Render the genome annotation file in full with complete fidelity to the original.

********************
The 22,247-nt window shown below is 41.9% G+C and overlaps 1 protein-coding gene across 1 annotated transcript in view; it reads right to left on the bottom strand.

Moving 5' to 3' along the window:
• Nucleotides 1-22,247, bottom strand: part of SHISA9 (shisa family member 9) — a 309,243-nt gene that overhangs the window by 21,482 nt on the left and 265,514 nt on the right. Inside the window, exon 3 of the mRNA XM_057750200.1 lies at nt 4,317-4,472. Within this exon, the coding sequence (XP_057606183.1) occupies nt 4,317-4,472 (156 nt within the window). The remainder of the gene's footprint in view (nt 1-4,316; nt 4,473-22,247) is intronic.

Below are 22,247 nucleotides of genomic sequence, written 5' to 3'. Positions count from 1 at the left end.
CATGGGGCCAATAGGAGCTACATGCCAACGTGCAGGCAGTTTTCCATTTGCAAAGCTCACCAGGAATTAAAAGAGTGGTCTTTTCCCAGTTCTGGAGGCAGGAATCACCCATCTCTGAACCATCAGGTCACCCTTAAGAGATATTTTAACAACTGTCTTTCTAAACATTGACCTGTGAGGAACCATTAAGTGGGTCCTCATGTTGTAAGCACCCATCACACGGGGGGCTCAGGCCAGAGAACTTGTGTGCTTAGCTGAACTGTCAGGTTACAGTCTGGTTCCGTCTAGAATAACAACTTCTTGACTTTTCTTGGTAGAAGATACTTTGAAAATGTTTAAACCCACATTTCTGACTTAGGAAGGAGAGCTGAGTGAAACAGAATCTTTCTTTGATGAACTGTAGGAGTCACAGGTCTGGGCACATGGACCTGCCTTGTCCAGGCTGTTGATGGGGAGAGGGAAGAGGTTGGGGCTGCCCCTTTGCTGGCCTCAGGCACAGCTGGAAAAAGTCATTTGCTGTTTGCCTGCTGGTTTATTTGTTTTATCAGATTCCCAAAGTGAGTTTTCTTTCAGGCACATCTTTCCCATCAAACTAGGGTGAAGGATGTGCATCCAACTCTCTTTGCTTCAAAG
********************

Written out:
The 22,247-nt window shown below is 41.9% G+C and overlaps 1 protein-coding gene across 1 annotated transcript in view; it reads right to left on the bottom strand.

Moving 5' to 3' along the window:
• Nucleotides 1-22,247, bottom strand: part of SHISA9 (shisa family member 9) — a 309,243-nt gene that overhangs the window by 21,482 nt on the left and 265,514 nt on the right. Inside the window, exon 3 of the mRNA XM_057750200.1 lies at nt 4,317-4,472. Within this exon, the coding sequence (XP_057606183.1) occupies nt 4,317-4,472 (156 nt within the window). The remainder of the gene's footprint in view (nt 1-4,316; nt 4,473-22,247) is intronic.

Below are 22,247 nucleotides of genomic sequence, written 5' to 3'. Positions count from 1 at the left end.
CATGGGGCCAATAGGAGCTACATGCCAACGTGCAGGCAGTTTTCCATTTGCAAAGCTCACCAGGAATTAAAAGAGTGGTCTTTTCCCAGTTCTGGAGGCAGGAATCACCCATCTCTGAACCATCAGGTCACCCTTAAGAGATATTTTAACAACTGTCTTTCTAAACATTGACCTGTGAGGAACCATTAAGTGGGTCCTCATGTTGTAAGCACCCATCACACGGGGGGCTCAGGCCAGAGAACTTGTGTGCTTAGCTGAACTGTCAGGTTACAGTCTGGTTCCGTCTAGAATAACAACTTCTTGACTTTTCTTGGTAGAAGATACTTTGAAAATGTTTAAACCCACATTTCTGACTTAGGAAGGAGAGCTGAGTGAAACAGAATCTTTCTTTGATGAACTGTAGGAGTCACAGGTCTGGGCACATGGACCTGCCTTGTCCAGGCTGTTGATGGGGAGAGGGAAGAGGTTGGGGCTGCCCCTTTGCTGGCCTCAGGCACAGCTGGAAAAAGTCATTTGCTGTTTGCCTGCTGGTTTATTTGTTTTATCAGATTCCCAAAGTGAGTTTTCTTTCAGGCACATCTTTCCCATCAAACTAGGGTGAAGGATGTGCATCCAACTCTCTTTGCTTCAAAG